Question Preserving our Proud Heritage- Australian Army history unit

I just received this wonderful book from the Australian war memorial bookshop and am having a bit of a nerdgasm
I am curious about the description of Brigadier
The book says that Australian brigades were commanded by colonels until 1915 when an order was promulgated promoting them all to Brigadier-General.
The rank title Brigadier-General was short lived (ceased in 1922) as by definition, they are not in "general command" of troops

I am curious about the phrase "not in general command of troops". What does that mean to a layman who has never served in the military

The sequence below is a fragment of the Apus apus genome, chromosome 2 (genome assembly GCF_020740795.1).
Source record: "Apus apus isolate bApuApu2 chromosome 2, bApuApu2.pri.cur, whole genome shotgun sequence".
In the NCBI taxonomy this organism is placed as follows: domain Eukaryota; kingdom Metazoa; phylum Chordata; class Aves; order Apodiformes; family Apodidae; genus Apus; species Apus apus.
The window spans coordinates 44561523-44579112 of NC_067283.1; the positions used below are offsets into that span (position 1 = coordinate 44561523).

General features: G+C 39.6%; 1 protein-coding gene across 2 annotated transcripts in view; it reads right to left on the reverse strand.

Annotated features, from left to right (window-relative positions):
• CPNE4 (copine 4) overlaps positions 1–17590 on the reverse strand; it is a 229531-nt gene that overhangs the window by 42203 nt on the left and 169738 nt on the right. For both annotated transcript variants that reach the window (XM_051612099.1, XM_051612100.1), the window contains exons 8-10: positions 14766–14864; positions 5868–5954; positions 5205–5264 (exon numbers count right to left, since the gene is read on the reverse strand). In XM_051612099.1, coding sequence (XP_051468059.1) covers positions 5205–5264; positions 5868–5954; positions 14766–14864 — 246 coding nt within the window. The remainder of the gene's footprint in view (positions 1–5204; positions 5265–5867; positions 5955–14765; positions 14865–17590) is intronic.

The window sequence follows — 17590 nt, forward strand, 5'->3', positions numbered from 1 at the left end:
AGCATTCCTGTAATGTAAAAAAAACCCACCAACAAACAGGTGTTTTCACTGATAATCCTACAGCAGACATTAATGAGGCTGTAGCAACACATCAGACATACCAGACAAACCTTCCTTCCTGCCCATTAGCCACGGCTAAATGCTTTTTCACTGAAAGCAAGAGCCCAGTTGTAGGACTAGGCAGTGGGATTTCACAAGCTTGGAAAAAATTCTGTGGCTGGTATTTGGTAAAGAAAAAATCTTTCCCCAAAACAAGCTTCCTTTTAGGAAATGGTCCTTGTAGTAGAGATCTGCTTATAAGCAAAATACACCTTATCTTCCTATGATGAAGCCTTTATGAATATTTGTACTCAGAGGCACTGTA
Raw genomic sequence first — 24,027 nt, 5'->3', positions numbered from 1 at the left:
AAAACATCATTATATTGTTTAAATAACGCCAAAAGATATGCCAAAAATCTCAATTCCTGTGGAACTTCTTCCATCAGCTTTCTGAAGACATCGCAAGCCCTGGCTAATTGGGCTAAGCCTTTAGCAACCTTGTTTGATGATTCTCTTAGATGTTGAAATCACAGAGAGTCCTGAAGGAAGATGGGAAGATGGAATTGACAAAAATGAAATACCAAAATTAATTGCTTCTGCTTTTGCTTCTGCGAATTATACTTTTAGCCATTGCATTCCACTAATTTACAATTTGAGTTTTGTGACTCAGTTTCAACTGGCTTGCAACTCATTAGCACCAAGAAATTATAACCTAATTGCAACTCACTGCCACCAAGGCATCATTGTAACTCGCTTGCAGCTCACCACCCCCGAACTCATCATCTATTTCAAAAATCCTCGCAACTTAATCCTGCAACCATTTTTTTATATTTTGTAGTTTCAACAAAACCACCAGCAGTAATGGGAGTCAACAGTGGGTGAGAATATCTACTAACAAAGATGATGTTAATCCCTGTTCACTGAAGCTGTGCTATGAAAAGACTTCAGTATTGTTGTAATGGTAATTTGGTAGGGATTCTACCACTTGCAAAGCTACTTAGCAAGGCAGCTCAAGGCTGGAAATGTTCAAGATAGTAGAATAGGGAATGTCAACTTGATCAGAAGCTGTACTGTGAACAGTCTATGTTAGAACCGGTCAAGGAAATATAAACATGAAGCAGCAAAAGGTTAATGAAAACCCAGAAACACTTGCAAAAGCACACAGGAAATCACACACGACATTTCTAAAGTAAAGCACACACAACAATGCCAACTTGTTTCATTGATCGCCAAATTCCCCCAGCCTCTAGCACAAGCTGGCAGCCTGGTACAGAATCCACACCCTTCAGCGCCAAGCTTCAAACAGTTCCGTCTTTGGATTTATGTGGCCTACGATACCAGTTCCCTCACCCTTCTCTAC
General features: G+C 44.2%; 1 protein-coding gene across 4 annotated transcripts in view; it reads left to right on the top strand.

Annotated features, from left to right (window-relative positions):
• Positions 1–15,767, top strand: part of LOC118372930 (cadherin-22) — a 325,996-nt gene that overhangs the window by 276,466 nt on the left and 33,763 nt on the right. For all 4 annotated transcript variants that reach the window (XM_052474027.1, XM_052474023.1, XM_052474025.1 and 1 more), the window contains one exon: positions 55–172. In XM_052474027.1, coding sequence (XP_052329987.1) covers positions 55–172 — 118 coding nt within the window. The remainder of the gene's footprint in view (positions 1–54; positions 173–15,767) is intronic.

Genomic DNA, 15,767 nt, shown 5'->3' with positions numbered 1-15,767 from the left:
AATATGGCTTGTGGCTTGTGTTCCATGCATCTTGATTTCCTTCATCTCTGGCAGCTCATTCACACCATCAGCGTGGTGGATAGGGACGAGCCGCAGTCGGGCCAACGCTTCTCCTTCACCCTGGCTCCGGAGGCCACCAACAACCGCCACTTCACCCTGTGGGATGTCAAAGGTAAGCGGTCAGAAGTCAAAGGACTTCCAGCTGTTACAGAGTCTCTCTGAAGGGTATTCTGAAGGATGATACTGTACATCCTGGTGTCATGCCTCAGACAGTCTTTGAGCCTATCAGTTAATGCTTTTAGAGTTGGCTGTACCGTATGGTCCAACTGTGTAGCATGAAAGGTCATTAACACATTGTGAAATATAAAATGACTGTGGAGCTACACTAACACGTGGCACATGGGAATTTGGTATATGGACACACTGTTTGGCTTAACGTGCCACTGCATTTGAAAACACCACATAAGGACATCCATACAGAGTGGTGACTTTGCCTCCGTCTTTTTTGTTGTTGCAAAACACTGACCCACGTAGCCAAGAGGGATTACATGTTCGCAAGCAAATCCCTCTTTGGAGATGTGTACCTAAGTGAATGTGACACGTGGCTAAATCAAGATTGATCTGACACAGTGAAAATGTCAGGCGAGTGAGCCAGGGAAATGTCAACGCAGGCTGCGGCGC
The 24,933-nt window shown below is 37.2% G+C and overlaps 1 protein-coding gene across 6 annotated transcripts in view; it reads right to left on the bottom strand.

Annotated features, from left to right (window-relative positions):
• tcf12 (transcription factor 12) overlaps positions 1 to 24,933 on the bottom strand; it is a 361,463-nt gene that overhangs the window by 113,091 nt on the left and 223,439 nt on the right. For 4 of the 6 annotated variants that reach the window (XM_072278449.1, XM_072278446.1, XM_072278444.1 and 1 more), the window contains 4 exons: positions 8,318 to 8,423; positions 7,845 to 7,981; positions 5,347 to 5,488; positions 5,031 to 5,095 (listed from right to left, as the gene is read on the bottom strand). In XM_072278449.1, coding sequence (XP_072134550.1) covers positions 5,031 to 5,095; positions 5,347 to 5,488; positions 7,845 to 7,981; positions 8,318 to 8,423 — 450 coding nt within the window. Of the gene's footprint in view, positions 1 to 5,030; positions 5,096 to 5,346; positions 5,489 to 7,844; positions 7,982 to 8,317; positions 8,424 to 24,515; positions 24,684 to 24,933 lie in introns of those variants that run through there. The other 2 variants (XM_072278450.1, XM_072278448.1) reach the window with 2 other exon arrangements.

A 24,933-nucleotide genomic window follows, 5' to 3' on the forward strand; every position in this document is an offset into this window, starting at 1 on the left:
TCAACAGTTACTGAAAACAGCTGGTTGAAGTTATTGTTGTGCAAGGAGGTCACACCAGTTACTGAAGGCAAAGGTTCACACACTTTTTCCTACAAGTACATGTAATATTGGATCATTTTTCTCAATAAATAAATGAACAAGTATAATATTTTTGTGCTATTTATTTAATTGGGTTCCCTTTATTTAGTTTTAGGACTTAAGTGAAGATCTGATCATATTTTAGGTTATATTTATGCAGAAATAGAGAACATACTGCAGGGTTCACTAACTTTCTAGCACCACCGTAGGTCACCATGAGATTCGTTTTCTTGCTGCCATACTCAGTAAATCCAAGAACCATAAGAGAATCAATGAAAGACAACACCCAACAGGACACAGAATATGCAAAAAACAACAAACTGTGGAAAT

spoz

The Bunker Group
Brigadiers supposedly command Brigades, typically three infantry battalions or the like; but a brigade is not (in theory, any way) an all arms formation. So a Brigadier, again theoretically, commands a formation which is all infantry, or all armour or (conceivably although it doesn't happen) all artillery. A general officer commands larger formations which are potentially all arms; so a division, the next higher formation above a brigade, might for example consist of two or three infantry Brigades, a cavalry (armour) regiment, an artillery troop (or more) and a combat support battalion. That's the "general command" bit.
 
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